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Old Masters and Young Geniuses: The Two Life Cycles of Artistic Creativity Hardcover – January 16, 2006

4.3 out of 5 stars 12 customer reviews

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Editorial Reviews


"Galenson's idea that creativity can be divided into these types--conceptual and experimental--has a number of important implications."--Malcolm Gladwell, New Yorker

"David Galenson has developed something approaching a unified theory of art . . . [that] does a surprisingly good job of explaining the relative value of the world's great paintings. . . . While Mr. Galenson has been studying the art world over the last five years, all sorts of other fields have been engaged in their own debate about judgment versus rules. . . . When the traditionalists in these fields describe their skepticism of statistics, they sometimes make the argument that their craft is as much art as it is science. That's a nice line, but the next time you hear it, think back to Mr. Galenson's work. Even art, it turns out, has a good bit of science to it."--David Leonhardt, The New York Times

"After a decade of number crunching, Galenson, at the not-so-tender age of 55, has fashioned something audacious and controversial: a unified field theory of creativity. Not bad for a middle-aged guy. What have you done lately?"--Daniel Pink, Wired

"An intriguing book."--The Age (Sunday Edition)

From the Back Cover

"[A] really wonderful book. . . . There's something important to be learned about the way our minds work by entertaining the notion that there are two very different styles of creativity, the Picasso and the Cézanne."--Malcolm Gladwell, author of Blink

"Beautifully written, well argued, and an exciting read, Old Masters and Young Geniuses is a strikingly novel interpretation of the creative process by a leading scholar in the economics of the arts. It realizes the exceedingly rare accomplishment of providing a fresh way of looking at the careers of the greatest artists of Western civilization."--William N. Goetzmann, documentary filmmaker, coauthor of The West of the Imagination, Edwin J. Beinecke Professor of Finance, Yale School of Management

"A very well written and intellectually stimulating piece of scholarship that deserves to be widely read and debated."--Dean Keith Simonton, author of Creativity in Science: Chance, Logic, Genius, and Zeitgeist, Distinguished Professor of Psychology, University of California, Davis

"This extremely lucid, logical book is very much a voyage of discovery, exploring different ways of extending the author's theory of the two polar types of creative behavior to all forms of artistic and intellectual activity. As with all truly original work, it will be controversial."--Robert Jensen, author of Marketing Modernism in Fin-de-Siècle Europe, Associate Professor of Art History, University of Kentucky


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Product Details

  • Hardcover: 256 pages
  • Publisher: Princeton University Press (January 16, 2006)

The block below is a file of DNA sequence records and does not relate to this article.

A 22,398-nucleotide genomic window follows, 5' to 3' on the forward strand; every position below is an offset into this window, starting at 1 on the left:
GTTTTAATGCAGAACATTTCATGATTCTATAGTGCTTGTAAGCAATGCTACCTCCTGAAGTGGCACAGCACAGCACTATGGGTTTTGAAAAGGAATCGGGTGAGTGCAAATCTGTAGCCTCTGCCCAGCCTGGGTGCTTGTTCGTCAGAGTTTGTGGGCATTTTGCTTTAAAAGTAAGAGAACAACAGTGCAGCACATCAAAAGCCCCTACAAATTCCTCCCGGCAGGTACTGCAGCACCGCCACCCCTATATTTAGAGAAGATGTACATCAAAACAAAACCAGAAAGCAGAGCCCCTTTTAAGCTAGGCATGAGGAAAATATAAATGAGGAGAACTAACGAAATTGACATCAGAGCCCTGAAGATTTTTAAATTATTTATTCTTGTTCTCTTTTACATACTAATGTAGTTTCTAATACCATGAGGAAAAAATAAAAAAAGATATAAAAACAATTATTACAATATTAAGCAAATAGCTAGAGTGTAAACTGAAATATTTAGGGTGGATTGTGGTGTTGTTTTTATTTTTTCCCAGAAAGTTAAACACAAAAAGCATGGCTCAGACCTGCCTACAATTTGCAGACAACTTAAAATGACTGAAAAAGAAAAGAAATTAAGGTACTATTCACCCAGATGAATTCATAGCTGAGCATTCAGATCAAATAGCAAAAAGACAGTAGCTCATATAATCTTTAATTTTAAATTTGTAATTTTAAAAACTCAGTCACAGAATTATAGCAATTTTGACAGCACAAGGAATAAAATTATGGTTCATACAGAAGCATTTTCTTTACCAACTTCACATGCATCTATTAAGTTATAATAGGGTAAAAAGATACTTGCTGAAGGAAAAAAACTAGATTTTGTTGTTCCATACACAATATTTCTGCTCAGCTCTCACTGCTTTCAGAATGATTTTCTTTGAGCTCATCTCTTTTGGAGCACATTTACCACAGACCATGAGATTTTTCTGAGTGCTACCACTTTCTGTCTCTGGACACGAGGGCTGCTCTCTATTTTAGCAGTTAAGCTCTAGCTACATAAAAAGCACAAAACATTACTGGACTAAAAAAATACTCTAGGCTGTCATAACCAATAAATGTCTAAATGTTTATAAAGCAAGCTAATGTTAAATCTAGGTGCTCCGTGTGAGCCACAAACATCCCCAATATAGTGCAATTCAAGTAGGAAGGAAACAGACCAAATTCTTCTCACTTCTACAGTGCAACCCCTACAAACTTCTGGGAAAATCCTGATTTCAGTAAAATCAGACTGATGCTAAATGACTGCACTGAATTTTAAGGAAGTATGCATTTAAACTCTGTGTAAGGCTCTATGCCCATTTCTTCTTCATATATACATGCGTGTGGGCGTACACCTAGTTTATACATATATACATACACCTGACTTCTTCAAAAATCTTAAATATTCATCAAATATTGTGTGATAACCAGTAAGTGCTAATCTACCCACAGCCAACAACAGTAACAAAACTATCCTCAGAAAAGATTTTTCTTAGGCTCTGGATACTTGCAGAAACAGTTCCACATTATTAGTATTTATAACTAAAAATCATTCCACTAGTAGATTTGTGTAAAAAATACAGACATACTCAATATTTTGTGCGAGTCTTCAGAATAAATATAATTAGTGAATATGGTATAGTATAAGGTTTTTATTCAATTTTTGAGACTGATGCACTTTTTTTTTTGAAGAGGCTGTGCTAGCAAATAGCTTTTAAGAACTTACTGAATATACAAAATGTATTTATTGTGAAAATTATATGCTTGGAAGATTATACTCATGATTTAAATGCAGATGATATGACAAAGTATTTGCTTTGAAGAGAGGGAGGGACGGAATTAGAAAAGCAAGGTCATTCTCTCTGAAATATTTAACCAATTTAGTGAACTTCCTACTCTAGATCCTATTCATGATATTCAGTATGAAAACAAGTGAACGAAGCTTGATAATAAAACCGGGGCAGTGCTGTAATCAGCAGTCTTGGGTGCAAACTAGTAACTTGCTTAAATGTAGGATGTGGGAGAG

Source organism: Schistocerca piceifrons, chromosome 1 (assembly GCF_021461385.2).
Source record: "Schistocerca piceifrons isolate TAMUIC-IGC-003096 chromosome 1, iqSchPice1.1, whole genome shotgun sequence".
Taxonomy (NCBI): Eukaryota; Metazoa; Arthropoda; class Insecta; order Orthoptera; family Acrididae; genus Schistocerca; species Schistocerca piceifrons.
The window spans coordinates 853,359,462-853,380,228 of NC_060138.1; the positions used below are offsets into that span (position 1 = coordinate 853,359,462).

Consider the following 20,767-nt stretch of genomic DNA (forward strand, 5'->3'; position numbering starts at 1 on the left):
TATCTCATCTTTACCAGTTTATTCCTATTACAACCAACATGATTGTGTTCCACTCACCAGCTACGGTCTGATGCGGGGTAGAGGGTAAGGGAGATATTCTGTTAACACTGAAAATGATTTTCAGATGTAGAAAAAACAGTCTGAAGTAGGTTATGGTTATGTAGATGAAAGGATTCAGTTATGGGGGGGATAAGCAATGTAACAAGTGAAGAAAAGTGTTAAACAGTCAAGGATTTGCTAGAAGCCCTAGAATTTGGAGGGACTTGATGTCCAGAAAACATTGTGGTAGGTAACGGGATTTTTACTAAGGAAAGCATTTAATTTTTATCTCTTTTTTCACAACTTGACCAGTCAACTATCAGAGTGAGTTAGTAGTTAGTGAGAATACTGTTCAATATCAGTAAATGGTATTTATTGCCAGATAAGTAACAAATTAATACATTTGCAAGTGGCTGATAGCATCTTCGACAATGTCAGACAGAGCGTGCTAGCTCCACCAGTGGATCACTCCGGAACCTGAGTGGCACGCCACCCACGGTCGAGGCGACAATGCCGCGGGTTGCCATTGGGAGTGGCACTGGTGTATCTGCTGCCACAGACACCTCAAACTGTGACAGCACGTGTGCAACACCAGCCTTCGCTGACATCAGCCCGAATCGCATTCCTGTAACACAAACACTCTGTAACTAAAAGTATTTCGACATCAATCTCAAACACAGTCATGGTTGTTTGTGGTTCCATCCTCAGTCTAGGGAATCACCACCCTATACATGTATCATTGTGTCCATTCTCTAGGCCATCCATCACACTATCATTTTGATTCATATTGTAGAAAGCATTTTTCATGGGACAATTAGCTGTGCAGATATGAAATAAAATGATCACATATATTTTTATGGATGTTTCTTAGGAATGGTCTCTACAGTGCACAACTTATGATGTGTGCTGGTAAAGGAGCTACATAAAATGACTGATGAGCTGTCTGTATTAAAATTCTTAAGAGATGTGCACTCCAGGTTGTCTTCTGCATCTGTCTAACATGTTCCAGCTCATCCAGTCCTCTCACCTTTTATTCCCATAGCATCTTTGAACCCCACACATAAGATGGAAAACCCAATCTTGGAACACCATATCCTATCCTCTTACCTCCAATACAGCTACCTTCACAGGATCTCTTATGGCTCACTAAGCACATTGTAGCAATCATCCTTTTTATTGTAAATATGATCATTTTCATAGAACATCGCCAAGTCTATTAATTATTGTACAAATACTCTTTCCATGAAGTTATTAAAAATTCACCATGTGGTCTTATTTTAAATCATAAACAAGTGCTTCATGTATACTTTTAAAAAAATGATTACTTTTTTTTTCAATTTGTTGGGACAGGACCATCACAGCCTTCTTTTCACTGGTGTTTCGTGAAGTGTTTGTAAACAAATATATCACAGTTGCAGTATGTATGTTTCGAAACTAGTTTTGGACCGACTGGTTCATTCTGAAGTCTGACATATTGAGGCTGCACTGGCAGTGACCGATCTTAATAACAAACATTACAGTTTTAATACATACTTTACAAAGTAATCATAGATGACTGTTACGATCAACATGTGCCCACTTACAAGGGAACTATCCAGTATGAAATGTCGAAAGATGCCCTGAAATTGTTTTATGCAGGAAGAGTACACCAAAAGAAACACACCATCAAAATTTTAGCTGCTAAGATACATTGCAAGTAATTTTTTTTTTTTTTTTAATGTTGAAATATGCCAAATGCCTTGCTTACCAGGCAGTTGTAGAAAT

• Language: English
  • ISBN-10: 0691121095
  • ISBN-13: 978-0691121093
  • Product Dimensions: 9.4 x 6.4 x 0.9 inches
  • Shipping Weight: 1 pounds
  • Average Customer Review: 4.2 out of 5 stars  See all reviews (12 customer reviews)
  • Amazon Best Sellers Rank: #1,362,061 in Books (See Top 100 in Books)

Customer Reviews

Top Customer Reviews

By Shalom Freedman HALL OF FAME on October 14, 2008
Format: Paperback
The contrast between 'conceptual' and 'experimental' artists, the first being the prodigy- geniuses, and the second being the slow- developers is at the heart of this work. The idea is that the first kinds of creators work in accordance with a scheme, arrive at a kind of fixed solution. They usually do their greatest work when they are young. They are sure of themselves, and receive their idea and inspiration suddenly. The second learn through experience and never come to the kind of Certainty that the first do . Galenson contrasts F.S. Scott Fitzgerald who became famous overnight at the age of twenty- six with Mark Twain who wrote 'Huckleberry Finn' over a ten year period. He contrasts T.S Eliot who wrote 'Prufrock' and 'Wasteland' with Frost who came to his best work later in life. He contrasts film- directors Orson Welles who revolutionized film with 'Citizen Kane' when Welles was in his twenties, with John Ford whose whole body of work developed slowly and is richer towards the end. The prodigy Picasso is contrasted with the late- blooming, experimenting Cezanne. The distinction does give certain insight but is also extremely problematic. It ignores in the Picasso-Cezanne case the fact that Picasso experimented all his life, created many new styles, produced some of his greatest work including 'Guernica' when he is well out of his twenties.Is Wordsworth whose great poems came in his early years , not an experimental artist in those years? Did Wordsworth stop experimenting in the years when he wrote his longest, if not his greatest work, 'The Prelude?Read more ›